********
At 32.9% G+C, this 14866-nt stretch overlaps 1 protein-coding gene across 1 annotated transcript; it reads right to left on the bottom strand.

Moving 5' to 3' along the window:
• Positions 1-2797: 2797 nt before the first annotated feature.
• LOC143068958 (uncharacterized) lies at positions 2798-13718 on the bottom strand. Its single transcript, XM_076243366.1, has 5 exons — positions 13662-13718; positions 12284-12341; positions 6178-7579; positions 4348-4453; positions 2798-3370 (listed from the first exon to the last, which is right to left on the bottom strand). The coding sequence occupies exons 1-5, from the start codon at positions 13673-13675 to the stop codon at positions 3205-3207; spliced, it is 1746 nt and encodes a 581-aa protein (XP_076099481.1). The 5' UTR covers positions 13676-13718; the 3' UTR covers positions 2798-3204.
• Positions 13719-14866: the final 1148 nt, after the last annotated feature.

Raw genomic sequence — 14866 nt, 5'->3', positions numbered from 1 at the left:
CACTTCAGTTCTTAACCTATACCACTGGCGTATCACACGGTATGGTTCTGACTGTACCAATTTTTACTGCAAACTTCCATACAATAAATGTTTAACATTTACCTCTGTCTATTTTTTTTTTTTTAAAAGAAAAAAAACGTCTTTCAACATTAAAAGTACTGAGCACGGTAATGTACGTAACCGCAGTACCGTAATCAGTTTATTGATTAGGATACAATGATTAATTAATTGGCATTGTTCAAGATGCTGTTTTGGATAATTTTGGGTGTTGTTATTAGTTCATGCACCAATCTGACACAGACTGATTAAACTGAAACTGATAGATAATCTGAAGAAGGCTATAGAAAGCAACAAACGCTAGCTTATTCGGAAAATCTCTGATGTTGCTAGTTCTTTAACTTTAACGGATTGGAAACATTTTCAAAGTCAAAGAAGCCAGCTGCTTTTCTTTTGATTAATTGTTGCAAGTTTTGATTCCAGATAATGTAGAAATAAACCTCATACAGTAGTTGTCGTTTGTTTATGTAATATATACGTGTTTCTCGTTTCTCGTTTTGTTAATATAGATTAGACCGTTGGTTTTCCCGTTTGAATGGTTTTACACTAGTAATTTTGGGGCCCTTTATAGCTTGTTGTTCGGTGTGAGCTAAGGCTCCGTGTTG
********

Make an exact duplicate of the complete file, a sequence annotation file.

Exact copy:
At 32.9% G+C, this 14866-nt stretch overlaps 1 protein-coding gene across 1 annotated transcript; it reads right to left on the bottom strand.

Moving 5' to 3' along the window:
• Positions 1-2797: 2797 nt before the first annotated feature.
• LOC143068958 (uncharacterized) lies at positions 2798-13718 on the bottom strand. Its single transcript, XM_076243366.1, has 5 exons — positions 13662-13718; positions 12284-12341; positions 6178-7579; positions 4348-4453; positions 2798-3370 (listed from the first exon to the last, which is right to left on the bottom strand). The coding sequence occupies exons 1-5, from the start codon at positions 13673-13675 to the stop codon at positions 3205-3207; spliced, it is 1746 nt and encodes a 581-aa protein (XP_076099481.1). The 5' UTR covers positions 13676-13718; the 3' UTR covers positions 2798-3204.
• Positions 13719-14866: the final 1148 nt, after the last annotated feature.

Raw genomic sequence — 14866 nt, 5'->3', positions numbered from 1 at the left:
CACTTCAGTTCTTAACCTATACCACTGGCGTATCACACGGTATGGTTCTGACTGTACCAATTTTTACTGCAAACTTCCATACAATAAATGTTTAACATTTACCTCTGTCTATTTTTTTTTTTTTAAAAGAAAAAAAACGTCTTTCAACATTAAAAGTACTGAGCACGGTAATGTACGTAACCGCAGTACCGTAATCAGTTTATTGATTAGGATACAATGATTAATTAATTGGCATTGTTCAAGATGCTGTTTTGGATAATTTTGGGTGTTGTTATTAGTTCATGCACCAATCTGACACAGACTGATTAAACTGAAACTGATAGATAATCTGAAGAAGGCTATAGAAAGCAACAAACGCTAGCTTATTCGGAAAATCTCTGATGTTGCTAGTTCTTTAACTTTAACGGATTGGAAACATTTTCAAAGTCAAAGAAGCCAGCTGCTTTTCTTTTGATTAATTGTTGCAAGTTTTGATTCCAGATAATGTAGAAATAAACCTCATACAGTAGTTGTCGTTTGTTTATGTAATATATACGTGTTTCTCGTTTCTCGTTTTGTTAATATAGATTAGACCGTTGGTTTTCCCGTTTGAATGGTTTTACACTAGTAATTTTGGGGCCCTTTATAGCTTGTTGTTCGGTGTGAGCTAAGGCTCCGTGTTG